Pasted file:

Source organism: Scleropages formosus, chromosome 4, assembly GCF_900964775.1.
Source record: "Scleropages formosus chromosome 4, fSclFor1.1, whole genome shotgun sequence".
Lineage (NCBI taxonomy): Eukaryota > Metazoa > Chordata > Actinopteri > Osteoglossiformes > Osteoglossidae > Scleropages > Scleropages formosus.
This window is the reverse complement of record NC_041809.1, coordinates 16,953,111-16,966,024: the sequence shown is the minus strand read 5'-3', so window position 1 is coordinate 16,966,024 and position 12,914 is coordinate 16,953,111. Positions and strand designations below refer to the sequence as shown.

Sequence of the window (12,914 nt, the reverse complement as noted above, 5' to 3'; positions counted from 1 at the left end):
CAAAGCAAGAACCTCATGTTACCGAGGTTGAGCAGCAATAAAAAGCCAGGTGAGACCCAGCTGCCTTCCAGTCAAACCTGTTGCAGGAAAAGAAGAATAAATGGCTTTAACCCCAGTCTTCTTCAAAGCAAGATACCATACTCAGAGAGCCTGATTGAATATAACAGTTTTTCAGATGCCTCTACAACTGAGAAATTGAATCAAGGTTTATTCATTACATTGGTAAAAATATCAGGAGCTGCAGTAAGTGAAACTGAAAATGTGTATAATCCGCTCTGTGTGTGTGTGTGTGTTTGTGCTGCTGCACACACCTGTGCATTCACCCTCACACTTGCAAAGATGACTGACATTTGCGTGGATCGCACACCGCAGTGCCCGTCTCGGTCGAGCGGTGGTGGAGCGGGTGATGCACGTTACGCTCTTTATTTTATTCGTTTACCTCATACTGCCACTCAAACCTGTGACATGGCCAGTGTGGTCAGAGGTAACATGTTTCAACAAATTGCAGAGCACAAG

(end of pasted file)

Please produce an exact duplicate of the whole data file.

Source organism: Scleropages formosus, chromosome 4, assembly GCF_900964775.1.
Source record: "Scleropages formosus chromosome 4, fSclFor1.1, whole genome shotgun sequence".
Lineage (NCBI taxonomy): Eukaryota > Metazoa > Chordata > Actinopteri > Osteoglossiformes > Osteoglossidae > Scleropages > Scleropages formosus.
This window is the reverse complement of record NC_041809.1, coordinates 16,953,111-16,966,024: the sequence shown is the minus strand read 5'-3', so window position 1 is coordinate 16,966,024 and position 12,914 is coordinate 16,953,111. Positions and strand designations below refer to the sequence as shown.

Sequence of the window (12,914 nt, the reverse complement as noted above, 5' to 3'; positions counted from 1 at the left end):
CAAAGCAAGAACCTCATGTTACCGAGGTTGAGCAGCAATAAAAAGCCAGGTGAGACCCAGCTGCCTTCCAGTCAAACCTGTTGCAGGAAAAGAAGAATAAATGGCTTTAACCCCAGTCTTCTTCAAAGCAAGATACCATACTCAGAGAGCCTGATTGAATATAACAGTTTTTCAGATGCCTCTACAACTGAGAAATTGAATCAAGGTTTATTCATTACATTGGTAAAAATATCAGGAGCTGCAGTAAGTGAAACTGAAAATGTGTATAATCCGCTCTGTGTGTGTGTGTGTGTTTGTGCTGCTGCACACACCTGTGCATTCACCCTCACACTTGCAAAGATGACTGACATTTGCGTGGATCGCACACCGCAGTGCCCGTCTCGGTCGAGCGGTGGTGGAGCGGGTGATGCACGTTACGCTCTTTATTTTATTCGTTTACCTCATACTGCCACTCAAACCTGTGACATGGCCAGTGTGGTCAGAGGTAACATGTTTCAACAAATTGCAGAGCACAAG